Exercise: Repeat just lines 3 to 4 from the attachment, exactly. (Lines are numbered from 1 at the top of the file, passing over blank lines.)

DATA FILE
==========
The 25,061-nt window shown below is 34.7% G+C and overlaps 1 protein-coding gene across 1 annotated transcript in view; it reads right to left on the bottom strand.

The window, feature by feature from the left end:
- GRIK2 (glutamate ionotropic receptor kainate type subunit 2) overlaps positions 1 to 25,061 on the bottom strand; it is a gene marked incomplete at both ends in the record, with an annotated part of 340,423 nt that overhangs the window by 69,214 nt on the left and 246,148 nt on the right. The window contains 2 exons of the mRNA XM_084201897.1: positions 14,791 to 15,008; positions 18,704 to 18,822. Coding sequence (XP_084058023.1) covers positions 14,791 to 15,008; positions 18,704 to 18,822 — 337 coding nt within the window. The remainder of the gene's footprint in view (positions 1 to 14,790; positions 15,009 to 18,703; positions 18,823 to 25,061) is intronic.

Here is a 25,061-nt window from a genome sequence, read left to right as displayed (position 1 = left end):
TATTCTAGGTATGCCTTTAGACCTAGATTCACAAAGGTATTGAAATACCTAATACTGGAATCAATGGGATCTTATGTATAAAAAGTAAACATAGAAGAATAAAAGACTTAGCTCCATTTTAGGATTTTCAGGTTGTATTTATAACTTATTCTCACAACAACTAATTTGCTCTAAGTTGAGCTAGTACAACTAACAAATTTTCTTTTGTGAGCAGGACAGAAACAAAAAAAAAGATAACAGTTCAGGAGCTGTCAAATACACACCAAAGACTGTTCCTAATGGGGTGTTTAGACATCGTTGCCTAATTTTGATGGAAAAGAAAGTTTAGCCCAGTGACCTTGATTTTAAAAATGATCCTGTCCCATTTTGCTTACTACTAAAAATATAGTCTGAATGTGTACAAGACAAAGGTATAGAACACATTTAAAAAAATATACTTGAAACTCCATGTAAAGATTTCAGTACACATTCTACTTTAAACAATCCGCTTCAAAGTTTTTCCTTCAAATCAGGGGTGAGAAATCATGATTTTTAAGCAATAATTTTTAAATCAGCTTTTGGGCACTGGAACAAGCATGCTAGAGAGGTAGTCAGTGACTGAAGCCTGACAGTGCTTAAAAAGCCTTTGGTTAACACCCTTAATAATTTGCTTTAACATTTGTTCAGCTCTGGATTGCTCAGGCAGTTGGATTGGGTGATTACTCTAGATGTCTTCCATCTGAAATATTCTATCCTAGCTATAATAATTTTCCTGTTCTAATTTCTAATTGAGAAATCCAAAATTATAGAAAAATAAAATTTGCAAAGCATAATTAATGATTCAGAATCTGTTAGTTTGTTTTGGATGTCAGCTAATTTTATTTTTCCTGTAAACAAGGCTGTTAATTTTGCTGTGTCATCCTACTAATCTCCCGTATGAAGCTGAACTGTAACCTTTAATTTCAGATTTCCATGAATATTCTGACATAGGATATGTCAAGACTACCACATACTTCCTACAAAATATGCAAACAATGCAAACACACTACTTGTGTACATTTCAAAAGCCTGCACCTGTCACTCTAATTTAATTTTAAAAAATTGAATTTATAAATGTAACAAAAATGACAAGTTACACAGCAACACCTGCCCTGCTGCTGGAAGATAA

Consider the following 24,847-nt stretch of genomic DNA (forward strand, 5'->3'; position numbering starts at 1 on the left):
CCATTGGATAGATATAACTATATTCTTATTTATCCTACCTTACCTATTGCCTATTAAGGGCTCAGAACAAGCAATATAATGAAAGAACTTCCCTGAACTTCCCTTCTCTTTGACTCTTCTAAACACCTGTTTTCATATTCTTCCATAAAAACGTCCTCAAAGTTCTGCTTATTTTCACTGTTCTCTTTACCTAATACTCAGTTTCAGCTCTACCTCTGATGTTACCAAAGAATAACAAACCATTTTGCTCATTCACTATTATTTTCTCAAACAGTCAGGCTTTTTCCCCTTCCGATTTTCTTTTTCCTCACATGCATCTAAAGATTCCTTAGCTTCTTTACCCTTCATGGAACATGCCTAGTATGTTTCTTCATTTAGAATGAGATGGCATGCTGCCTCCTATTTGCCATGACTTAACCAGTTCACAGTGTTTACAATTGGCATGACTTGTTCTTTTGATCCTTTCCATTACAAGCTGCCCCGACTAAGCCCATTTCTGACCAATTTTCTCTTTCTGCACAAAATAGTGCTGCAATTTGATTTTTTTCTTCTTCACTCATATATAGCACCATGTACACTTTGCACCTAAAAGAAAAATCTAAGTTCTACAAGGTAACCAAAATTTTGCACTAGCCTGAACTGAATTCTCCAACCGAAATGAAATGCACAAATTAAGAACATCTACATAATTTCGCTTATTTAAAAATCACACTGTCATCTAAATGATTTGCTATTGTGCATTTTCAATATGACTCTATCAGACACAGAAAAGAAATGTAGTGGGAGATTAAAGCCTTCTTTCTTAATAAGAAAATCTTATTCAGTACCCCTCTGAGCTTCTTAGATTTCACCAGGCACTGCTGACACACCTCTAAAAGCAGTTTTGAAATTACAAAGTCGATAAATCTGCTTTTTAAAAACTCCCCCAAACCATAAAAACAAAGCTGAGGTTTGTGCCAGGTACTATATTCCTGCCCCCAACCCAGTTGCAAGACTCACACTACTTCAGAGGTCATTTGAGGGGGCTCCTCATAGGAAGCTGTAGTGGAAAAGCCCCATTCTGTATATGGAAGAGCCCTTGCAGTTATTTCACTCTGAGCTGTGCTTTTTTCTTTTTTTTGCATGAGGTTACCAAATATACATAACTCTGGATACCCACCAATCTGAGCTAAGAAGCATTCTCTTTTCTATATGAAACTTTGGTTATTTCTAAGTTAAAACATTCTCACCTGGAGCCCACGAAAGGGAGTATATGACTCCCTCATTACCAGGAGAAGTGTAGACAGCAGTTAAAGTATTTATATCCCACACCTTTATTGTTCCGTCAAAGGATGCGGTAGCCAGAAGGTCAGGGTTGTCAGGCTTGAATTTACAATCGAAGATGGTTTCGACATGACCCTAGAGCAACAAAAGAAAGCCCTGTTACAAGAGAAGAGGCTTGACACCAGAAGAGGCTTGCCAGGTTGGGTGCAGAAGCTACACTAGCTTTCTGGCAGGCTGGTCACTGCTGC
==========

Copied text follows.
- GRIK2 (glutamate ionotropic receptor kainate type subunit 2) overlaps positions 1 to 25,061 on the bottom strand; it is a gene marked incomplete at both ends in the record, with an annotated part of 340,423 nt that overhangs the window by 69,214 nt on the left and 246,148 nt on the right. The window contains 2 exons of the mRNA XM_084201897.1: positions 14,791 to 15,008; positions 18,704 to 18,822. Coding sequence (XP_084058023.1) covers positions 14,791 to 15,008; positions 18,704 to 18,822 — 337 coding nt within the window. The remainder of the gene's footprint in view (positions 1 to 14,790; positions 15,009 to 18,703; positions 18,823 to 25,061) is intronic.

Here is a 25,061-nt window from a genome sequence, read left to right as displayed (position 1 = left end):